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Q

I had my driver's license suspended for possession of Marijuana and when the time was up and I got my license back I had to get an SR22 certificate. How long does one have to have the SR22? I got my license back in January of 2007. I live in San Antonio, Texas


A

The usual penalties for possession of marijuana with intent on personal consumptions are 0 - 180 days imprisonment and or a fine of up to $2,000. According to the Texas Department of Public Safety (DPS) a person's license is also automatically suspended upon final conviction of a drug offense (which does NOT have to occur while operating a motor vehicle). The suspension period is 180 days (6 months).

In addition, a drug education program is automatically required and must be completed within the 180-day suspension period or the license remains suspended until such time as a certificate of completion is received by the Texas Department of Public Safety (DPS). You can read more about these laws under Texas Transportation Code section 521.372.

The reinstatement requirements after a drug (marijuana possession) offense include:

  • A reinstatement fees will be required prior to the renewal/issuance of a driver license.
  • Obtain proof of insurance (form SR-22) from your insurance company and submit to the Texas Dept. of Public Safety (DPS). The SR-22 is required for two years from date of conviction.
  • Certificate of completion of the required drug class must be forwarded to DPS.

So after your 6 month driver's license suspension you will need to maintain a SR-22 filing with the state for 2 years.

For general information, Section 481.121, Texas Health and Safety Code, deals with possession of marijuana offenses and gives the following penalty information:

  • less than 2 oz. is a Class B misdemeanor;
  • more than 2 oz. and less than 4 oz. is a Class A misdemeanor;
  • more than 4 oz. and less than five pounds is a state jail felony;
  • more than five pounds and less than 50 pounds is a 3rd degree felony;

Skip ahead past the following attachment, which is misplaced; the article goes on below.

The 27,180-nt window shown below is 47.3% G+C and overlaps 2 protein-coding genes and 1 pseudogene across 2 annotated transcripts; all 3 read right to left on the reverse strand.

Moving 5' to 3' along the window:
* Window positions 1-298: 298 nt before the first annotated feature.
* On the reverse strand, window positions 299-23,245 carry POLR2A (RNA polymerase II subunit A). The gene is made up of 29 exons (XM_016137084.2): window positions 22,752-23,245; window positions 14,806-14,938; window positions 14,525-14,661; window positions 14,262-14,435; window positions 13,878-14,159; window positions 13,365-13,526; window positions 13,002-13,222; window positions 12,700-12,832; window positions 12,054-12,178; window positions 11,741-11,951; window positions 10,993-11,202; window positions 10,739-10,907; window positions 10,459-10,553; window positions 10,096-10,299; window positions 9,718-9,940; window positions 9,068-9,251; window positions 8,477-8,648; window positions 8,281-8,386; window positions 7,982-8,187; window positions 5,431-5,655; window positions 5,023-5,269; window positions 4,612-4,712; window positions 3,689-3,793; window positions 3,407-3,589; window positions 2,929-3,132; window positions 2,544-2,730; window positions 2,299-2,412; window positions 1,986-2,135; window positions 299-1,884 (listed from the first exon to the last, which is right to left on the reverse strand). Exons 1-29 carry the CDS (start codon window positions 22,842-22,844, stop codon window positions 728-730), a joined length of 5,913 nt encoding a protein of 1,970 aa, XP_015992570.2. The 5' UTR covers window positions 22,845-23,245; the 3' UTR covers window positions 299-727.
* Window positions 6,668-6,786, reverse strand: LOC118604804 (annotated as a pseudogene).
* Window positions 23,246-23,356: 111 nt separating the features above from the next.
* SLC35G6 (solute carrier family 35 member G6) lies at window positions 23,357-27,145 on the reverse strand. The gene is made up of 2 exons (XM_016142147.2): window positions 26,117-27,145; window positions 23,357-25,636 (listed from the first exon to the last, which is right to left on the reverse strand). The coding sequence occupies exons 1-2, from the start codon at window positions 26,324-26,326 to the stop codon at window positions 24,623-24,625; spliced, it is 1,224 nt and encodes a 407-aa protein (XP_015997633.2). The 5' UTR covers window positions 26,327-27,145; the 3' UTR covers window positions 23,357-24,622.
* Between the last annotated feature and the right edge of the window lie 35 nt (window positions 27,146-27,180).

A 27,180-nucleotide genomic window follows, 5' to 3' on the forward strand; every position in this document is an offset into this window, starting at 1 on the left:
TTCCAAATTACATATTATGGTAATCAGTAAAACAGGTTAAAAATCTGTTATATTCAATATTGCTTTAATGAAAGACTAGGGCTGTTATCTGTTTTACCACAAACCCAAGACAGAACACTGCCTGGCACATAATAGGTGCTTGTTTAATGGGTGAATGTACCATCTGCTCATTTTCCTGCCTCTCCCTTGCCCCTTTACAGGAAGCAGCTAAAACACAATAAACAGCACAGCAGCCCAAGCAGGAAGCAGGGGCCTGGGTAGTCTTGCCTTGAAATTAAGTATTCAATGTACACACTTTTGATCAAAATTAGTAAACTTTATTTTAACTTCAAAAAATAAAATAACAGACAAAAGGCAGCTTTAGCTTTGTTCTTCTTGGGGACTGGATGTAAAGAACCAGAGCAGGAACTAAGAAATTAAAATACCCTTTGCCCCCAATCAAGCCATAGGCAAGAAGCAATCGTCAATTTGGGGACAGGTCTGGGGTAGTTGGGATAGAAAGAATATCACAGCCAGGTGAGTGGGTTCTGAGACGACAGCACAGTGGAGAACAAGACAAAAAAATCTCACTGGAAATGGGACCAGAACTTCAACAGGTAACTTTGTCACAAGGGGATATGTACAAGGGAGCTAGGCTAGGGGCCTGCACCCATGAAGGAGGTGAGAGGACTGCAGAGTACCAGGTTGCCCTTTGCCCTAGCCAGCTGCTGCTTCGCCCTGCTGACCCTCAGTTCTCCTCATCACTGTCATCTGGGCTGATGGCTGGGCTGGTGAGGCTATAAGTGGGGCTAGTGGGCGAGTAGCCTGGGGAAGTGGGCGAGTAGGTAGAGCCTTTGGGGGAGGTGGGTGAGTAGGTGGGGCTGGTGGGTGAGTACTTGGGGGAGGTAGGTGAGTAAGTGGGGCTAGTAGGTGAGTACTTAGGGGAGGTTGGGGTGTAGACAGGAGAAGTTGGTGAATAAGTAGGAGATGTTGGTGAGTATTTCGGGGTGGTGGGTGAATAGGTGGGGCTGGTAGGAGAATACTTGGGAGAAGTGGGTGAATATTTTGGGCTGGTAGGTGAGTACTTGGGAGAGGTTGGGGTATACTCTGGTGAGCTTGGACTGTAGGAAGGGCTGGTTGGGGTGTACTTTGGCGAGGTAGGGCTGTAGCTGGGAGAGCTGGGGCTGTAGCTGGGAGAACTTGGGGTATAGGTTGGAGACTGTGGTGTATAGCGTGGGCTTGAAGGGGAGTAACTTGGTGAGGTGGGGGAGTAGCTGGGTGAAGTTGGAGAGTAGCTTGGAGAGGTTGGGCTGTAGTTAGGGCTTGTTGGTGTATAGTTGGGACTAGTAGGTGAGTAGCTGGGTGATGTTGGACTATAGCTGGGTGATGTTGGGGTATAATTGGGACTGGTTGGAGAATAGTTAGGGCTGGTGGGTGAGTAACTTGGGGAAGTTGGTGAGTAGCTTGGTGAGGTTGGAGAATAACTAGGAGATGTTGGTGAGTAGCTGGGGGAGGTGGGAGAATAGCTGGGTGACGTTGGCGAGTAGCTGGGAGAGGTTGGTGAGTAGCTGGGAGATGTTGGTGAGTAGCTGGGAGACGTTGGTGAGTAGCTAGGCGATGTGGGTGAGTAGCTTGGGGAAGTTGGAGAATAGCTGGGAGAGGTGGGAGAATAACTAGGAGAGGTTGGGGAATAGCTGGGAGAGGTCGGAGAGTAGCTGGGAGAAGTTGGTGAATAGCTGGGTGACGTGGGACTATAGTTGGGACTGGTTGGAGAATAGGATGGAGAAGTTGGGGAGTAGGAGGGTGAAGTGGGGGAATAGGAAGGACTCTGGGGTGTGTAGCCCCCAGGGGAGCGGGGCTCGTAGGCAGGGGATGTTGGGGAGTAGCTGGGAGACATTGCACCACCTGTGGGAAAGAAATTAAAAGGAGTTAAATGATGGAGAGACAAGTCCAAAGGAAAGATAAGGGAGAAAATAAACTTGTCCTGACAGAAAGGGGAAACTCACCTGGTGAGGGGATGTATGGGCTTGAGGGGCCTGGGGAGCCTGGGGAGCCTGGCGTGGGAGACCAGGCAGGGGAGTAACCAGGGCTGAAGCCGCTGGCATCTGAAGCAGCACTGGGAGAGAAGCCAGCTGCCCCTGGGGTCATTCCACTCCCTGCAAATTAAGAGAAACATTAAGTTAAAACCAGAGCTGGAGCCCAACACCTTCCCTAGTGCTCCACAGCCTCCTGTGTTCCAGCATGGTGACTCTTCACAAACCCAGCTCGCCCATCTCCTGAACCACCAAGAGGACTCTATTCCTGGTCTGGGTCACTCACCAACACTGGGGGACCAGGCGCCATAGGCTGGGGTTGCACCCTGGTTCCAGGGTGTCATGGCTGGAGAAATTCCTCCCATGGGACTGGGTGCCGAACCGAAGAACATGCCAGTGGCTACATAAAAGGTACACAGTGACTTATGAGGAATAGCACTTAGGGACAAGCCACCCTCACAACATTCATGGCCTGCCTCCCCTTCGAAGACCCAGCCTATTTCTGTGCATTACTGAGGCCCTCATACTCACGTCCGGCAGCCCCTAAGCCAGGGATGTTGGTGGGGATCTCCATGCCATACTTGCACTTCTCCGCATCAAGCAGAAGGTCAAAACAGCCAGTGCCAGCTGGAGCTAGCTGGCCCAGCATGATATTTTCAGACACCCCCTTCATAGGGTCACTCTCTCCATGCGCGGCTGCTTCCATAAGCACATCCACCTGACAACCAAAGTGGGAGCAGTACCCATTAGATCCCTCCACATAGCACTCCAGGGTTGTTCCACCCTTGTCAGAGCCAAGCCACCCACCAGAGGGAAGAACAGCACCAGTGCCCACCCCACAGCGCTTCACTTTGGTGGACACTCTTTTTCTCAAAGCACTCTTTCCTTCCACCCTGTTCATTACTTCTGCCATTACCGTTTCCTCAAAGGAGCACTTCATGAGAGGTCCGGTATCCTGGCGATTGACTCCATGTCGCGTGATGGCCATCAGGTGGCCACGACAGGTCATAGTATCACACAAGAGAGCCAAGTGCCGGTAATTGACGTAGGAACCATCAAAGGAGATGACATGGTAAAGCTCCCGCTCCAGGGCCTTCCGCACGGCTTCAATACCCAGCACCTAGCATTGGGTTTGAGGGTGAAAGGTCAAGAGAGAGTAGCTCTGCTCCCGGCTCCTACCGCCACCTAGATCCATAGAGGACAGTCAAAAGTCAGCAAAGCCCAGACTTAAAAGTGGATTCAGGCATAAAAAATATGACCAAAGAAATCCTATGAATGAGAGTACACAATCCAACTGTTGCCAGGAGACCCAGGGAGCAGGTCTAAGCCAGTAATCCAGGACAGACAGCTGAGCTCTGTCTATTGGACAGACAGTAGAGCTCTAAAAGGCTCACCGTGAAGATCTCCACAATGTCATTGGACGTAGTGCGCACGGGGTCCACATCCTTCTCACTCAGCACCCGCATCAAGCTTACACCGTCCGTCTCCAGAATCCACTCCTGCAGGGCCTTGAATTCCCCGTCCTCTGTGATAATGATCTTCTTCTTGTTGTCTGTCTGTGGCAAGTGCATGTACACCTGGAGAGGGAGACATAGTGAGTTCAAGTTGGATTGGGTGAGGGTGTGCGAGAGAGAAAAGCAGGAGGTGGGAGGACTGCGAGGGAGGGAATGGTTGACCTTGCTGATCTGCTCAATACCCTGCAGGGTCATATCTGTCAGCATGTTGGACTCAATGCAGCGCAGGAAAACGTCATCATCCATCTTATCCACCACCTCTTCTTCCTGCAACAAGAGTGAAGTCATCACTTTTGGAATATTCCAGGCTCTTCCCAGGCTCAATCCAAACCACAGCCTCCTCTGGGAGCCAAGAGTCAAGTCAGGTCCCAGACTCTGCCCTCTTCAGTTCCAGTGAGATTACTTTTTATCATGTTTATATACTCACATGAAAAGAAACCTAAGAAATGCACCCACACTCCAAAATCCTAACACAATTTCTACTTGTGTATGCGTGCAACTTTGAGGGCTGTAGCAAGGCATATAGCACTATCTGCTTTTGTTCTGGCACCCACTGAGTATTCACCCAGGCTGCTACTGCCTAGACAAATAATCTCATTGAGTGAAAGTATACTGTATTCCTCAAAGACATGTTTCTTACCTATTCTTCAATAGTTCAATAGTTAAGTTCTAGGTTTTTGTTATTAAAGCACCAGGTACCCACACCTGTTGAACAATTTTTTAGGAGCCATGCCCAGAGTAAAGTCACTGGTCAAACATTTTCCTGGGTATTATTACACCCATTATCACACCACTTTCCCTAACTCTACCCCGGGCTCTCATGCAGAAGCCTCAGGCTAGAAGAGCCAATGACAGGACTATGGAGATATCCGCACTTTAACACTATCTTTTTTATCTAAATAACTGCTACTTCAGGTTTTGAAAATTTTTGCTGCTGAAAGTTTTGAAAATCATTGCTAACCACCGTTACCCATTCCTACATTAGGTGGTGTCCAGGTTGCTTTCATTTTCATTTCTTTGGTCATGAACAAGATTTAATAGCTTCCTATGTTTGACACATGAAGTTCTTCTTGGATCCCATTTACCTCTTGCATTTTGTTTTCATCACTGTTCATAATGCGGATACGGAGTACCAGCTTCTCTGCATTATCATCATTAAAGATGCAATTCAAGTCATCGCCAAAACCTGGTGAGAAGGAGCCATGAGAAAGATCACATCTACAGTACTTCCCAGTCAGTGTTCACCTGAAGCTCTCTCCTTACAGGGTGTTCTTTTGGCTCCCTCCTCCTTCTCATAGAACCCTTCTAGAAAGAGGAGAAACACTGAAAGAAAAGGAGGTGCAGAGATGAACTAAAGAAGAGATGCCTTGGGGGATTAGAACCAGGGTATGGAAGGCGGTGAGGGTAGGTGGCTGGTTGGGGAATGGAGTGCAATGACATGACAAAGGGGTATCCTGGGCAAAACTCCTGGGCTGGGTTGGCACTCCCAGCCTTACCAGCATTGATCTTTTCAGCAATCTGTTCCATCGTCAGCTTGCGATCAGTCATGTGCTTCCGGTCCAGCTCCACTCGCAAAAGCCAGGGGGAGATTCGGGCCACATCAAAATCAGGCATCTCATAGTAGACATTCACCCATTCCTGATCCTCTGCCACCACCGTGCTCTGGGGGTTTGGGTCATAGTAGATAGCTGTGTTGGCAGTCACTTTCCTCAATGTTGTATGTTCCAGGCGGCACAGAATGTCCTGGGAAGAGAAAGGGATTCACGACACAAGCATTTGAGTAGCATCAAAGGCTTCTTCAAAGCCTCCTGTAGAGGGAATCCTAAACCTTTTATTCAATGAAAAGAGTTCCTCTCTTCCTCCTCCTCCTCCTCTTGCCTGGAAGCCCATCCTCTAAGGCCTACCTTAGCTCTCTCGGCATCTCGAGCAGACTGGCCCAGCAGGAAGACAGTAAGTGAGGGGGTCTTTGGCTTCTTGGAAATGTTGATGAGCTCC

• more than 50 pounds and less than 2000 pounds is a 2nd degree felony;
  • and more than 2000 pounds is life imprisonment or a term of 5 to 99 years and a fine not to exceed $50,000.

So you are familiar with the specific penalties that are associated with misdemeanor and felony charges in Texas see the list below:

  • A Class C misdemeanor is punishable by a fine not to exceed $500.
  • A Class B misdemeanor is punishable by a fine not to exceed $2000; confinement in jail for a term not to exceed 180 days; or both fine and confinement.
  • A Class A misdemeanor is punishable by a fine not to exceed $4000; confinement in jail for a term not to exceed one year; or both fine and confinement.
  • A state jail felony is punishable by confinement in a state jail for any term of not more than 2 years or less than 180 days and by a fine not to exceed $10,000.
  • A 3rd degree felony is punishable by imprisonment for any term of not more than 10 years or less than 2 years and a fine not to exceed $10,000.
  • A 2nd degree felony is punishable by imprisonment for any term of not more than 20 years of less than 2 years and a fine not to exceed $10,000.
  • A 1st degree felony is punishable by imprisonment.

In 2005 there was House Bill 254 that was put forth in Texas which would have reclassified marijuana possession of up to one ounce of marijuana as a Class C misdemeanor instead a Class B. A Class C misdemeanor is the category of most traffic violations. HB 254 would have left possession of one to two ounces at that level (same level as first time DWI). This would have allowed police officers to confiscate the marijuana, and write someone a ticket for it, rather than arresting them and placing the offender in jail.

Under this Bill offenders would have to undergo drug counseling. The driver's license suspension would remain since it was added as a penalty to comply with federal drug law. Despite this House Bill passing unanimously through the TX House Criminal Jurisprudence committee, it was never scheduled for a floor vote, and died so the Texas penalties for possession of marijuana were not amended and remain the same as they have been.


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